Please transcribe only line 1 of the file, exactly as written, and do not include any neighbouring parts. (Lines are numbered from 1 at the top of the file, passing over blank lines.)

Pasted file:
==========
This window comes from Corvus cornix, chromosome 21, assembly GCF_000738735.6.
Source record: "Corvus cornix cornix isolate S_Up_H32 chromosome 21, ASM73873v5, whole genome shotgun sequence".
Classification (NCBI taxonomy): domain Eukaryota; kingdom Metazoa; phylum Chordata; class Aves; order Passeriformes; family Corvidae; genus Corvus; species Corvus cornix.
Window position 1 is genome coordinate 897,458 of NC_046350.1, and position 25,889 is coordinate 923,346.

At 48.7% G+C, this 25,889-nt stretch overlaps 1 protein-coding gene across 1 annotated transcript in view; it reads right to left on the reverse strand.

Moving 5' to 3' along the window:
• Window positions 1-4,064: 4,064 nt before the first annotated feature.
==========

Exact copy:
This window comes from Corvus cornix, chromosome 21, assembly GCF_000738735.6.